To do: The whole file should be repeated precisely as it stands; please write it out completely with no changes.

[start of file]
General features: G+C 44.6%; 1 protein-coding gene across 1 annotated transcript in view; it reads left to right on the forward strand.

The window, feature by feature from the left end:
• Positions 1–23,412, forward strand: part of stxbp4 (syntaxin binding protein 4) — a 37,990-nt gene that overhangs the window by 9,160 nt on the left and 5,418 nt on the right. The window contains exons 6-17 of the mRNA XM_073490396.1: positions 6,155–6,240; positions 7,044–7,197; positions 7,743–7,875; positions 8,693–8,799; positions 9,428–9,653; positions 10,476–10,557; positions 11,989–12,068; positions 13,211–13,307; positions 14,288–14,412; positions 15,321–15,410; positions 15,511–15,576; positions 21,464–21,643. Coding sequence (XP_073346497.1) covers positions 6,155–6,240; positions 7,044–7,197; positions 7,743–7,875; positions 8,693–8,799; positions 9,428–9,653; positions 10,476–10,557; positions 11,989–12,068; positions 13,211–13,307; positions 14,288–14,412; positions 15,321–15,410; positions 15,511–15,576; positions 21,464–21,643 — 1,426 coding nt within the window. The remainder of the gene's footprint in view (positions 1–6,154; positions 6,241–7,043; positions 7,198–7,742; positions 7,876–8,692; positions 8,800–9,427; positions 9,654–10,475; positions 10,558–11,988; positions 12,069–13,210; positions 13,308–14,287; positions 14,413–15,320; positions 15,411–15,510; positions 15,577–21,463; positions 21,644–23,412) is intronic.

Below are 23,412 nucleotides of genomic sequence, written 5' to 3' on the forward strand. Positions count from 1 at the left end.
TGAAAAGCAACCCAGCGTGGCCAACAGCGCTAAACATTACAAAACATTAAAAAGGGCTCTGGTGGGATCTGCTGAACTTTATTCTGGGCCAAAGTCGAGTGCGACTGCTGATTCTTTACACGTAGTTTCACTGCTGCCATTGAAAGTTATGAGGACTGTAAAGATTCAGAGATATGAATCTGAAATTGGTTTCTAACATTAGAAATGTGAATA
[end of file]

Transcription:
General features: G+C 44.6%; 1 protein-coding gene across 1 annotated transcript in view; it reads left to right on the forward strand.

The window, feature by feature from the left end:
• Positions 1–23,412, forward strand: part of stxbp4 (syntaxin binding protein 4) — a 37,990-nt gene that overhangs the window by 9,160 nt on the left and 5,418 nt on the right. The window contains exons 6-17 of the mRNA XM_073490396.1: positions 6,155–6,240; positions 7,044–7,197; positions 7,743–7,875; positions 8,693–8,799; positions 9,428–9,653; positions 10,476–10,557; positions 11,989–12,068; positions 13,211–13,307; positions 14,288–14,412; positions 15,321–15,410; positions 15,511–15,576; positions 21,464–21,643. Coding sequence (XP_073346497.1) covers positions 6,155–6,240; positions 7,044–7,197; positions 7,743–7,875; positions 8,693–8,799; positions 9,428–9,653; positions 10,476–10,557; positions 11,989–12,068; positions 13,211–13,307; positions 14,288–14,412; positions 15,321–15,410; positions 15,511–15,576; positions 21,464–21,643 — 1,426 coding nt within the window. The remainder of the gene's footprint in view (positions 1–6,154; positions 6,241–7,043; positions 7,198–7,742; positions 7,876–8,692; positions 8,800–9,427; positions 9,654–10,475; positions 10,558–11,988; positions 12,069–13,210; positions 13,308–14,287; positions 14,413–15,320; positions 15,411–15,510; positions 15,577–21,463; positions 21,644–23,412) is intronic.

Below are 23,412 nucleotides of genomic sequence, written 5' to 3' on the forward strand. Positions count from 1 at the left end.
TGAAAAGCAACCCAGCGTGGCCAACAGCGCTAAACATTACAAAACATTAAAAAGGGCTCTGGTGGGATCTGCTGAACTTTATTCTGGGCCAAAGTCGAGTGCGACTGCTGATTCTTTACACGTAGTTTCACTGCTGCCATTGAAAGTTATGAGGACTGTAAAGATTCAGAGATATGAATCTGAAATTGGTTTCTAACATTAGAAATGTGAATA